Millions of people in the eastern United States and Canada received health warnings from environmental regulators as thick smoke from the northern wildfires spread over cities from Ottawa to New York.
Canada has been battling wildfires in its 10 provinces and territories for much of the past month. Smoke from fires in some of North America’s most populous cities swept south this week.
New York City’s air quality on Wednesday was ranked the worst of any major urban area in the world, overtaking New Delhi. IQAir World Air Quality Index.
As the Covid-19 emergency subsides, New York residents once again donned masks. Schools canceled outdoor activities and the city urged vulnerable New Yorkers to stay inside and close windows.
“Yesterday, New Yorkers saw and smelled something that has never affected us on this scale before,” New York City Mayor Eric Adams said Wednesday morning, noting the event sent “shock waves throughout the city.”
After easing Wednesday morning, New York officials predicted conditions would worsen again in the afternoon and evening, calling it a “multi-day event.” On Wednesday afternoon the US aviation regulator issued “ground delays” for flights to Philadelphia, Newark and New York’s LaGuardia airports, citing “low visibility” for pilots.
Washington’s public schools also suspended outdoor activities for students as the city’s environmental regulator issued a “code red” air-quality warning for the District of Columbia.
The Canadian Environment Agency has classified air quality in the nation’s capital, Ottawa, as reaching the highest level of health risk. Large parts of Quebec and Ontario are under air quality warnings from Canadian officials.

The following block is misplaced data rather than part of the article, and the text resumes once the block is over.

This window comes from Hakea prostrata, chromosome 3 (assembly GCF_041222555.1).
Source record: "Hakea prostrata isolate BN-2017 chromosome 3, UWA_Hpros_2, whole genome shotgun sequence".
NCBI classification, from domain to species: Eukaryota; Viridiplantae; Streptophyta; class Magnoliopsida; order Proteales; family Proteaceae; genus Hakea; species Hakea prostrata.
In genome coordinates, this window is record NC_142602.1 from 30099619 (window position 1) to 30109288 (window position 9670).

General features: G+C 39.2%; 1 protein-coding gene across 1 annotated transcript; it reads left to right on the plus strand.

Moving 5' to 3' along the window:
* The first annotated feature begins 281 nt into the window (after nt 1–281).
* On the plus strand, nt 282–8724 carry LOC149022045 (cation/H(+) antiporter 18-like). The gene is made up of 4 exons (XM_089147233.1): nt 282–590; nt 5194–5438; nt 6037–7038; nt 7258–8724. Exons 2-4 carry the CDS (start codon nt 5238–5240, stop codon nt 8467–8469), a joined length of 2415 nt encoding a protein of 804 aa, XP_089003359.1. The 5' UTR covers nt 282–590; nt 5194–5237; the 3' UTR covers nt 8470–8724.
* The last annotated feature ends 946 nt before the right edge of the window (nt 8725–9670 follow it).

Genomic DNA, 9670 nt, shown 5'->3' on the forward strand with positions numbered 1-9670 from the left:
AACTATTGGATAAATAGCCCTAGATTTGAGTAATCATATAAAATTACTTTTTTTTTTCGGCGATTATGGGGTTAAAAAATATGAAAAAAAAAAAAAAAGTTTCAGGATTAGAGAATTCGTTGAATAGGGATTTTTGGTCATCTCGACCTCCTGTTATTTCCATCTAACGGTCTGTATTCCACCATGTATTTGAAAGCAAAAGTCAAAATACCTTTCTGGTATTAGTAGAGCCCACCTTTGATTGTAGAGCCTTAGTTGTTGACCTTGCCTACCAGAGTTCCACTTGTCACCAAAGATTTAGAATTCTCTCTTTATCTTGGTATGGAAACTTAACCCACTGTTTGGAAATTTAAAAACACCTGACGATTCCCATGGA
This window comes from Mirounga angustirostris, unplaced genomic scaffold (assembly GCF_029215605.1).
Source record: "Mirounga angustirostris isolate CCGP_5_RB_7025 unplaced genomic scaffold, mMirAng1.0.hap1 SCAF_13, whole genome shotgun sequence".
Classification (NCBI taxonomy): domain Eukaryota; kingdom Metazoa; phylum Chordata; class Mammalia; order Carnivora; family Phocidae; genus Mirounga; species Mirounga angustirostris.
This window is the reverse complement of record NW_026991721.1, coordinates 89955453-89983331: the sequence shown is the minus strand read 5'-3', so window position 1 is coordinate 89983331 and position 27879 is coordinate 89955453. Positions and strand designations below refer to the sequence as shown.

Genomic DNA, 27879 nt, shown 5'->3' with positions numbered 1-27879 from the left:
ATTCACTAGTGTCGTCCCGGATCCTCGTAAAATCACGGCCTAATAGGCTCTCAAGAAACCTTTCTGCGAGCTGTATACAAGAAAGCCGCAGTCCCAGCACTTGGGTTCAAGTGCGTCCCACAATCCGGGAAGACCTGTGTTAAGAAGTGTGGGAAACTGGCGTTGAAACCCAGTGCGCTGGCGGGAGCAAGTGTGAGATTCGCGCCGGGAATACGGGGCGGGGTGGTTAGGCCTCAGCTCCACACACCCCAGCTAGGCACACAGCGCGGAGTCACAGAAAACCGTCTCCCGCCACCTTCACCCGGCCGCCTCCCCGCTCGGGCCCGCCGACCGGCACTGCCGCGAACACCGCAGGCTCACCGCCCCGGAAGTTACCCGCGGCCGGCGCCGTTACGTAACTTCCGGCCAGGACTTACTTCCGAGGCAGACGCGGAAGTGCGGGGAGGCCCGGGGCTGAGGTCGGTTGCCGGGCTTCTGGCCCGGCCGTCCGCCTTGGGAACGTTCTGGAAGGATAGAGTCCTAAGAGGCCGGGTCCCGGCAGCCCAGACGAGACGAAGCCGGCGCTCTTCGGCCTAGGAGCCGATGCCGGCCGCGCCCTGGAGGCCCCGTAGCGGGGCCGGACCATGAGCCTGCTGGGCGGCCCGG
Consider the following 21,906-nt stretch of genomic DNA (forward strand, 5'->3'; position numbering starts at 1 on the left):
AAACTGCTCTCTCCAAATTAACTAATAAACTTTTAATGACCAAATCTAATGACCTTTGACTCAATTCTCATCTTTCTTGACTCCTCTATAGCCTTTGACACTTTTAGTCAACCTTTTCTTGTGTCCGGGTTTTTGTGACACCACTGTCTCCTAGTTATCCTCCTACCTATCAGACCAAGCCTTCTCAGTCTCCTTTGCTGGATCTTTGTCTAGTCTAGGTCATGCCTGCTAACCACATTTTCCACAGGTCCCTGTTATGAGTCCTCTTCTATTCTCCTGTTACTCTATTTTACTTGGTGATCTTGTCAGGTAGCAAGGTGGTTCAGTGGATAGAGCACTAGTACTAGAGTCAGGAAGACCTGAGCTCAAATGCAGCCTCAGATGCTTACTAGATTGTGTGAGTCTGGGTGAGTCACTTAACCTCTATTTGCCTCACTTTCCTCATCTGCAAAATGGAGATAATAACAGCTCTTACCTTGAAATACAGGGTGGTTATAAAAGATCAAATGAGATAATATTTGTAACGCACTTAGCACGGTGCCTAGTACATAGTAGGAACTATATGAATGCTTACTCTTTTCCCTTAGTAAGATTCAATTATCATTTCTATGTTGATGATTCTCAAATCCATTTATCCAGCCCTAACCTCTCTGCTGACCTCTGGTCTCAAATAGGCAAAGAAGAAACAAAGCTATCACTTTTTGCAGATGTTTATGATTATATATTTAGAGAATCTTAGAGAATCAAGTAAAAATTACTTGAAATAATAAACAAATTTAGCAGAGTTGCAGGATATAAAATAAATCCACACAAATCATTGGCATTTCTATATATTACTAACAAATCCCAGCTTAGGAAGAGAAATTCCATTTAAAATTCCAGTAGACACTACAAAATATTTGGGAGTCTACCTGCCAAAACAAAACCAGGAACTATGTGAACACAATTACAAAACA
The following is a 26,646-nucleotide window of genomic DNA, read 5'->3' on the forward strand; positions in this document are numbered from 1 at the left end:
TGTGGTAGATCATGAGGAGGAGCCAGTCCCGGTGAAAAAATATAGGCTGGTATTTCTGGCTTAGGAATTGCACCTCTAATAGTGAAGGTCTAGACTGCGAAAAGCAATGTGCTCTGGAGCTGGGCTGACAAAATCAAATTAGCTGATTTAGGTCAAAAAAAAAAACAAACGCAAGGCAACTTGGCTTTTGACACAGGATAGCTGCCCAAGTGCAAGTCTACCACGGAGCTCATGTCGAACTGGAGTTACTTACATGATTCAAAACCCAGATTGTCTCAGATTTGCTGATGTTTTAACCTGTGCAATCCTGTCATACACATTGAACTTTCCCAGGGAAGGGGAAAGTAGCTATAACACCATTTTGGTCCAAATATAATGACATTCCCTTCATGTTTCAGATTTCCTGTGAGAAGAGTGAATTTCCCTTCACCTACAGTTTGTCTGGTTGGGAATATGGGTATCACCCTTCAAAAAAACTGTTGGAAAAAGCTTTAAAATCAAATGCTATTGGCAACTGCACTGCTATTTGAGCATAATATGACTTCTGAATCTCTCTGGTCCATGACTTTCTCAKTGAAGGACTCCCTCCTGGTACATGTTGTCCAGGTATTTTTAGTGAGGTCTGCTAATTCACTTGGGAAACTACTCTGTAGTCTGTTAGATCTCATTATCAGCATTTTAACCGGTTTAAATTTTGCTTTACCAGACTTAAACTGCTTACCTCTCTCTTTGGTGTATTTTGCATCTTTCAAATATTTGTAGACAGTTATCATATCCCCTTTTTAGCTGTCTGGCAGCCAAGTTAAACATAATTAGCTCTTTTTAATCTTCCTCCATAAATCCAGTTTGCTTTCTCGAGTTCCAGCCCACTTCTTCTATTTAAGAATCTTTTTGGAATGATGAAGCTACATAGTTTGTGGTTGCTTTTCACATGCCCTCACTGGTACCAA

Earlier this spring, wildfires in Canada’s oil-producing province of Alberta forced tens of thousands of people to evacuate their homes, and a dozen oil and gas companies temporarily shut down or reduced operations.
More fires are now burning in eastern provinces such as Quebec and Nova Scotia. As of Wednesday, more than 400 fires remain active across Canada, burning about 4 million hectares so far this year. Canadian Interagency Forest Fire Centre.
Scientists have observed fires spreading across the Northern Hemisphere’s boreal forests over the past decade, with average temperatures rising faster across the planet’s north than near the equator. The Arctic is melting.
Wildfires north of the equator are generally becoming more frequent and intense as the planet warms and summers heat up. According to the Copernicus EU monitoring service, May 2023 was the second warmest May on record worldwide.
Heat records have been broken in parts of Asia, particularly in China and Vietnam, where unusually hot weather began months before the usual July and August summer. Parts of Siberia also set all-time records last week.
Sea surface temperatures were the highest on record for the month and have been near record levels since March.
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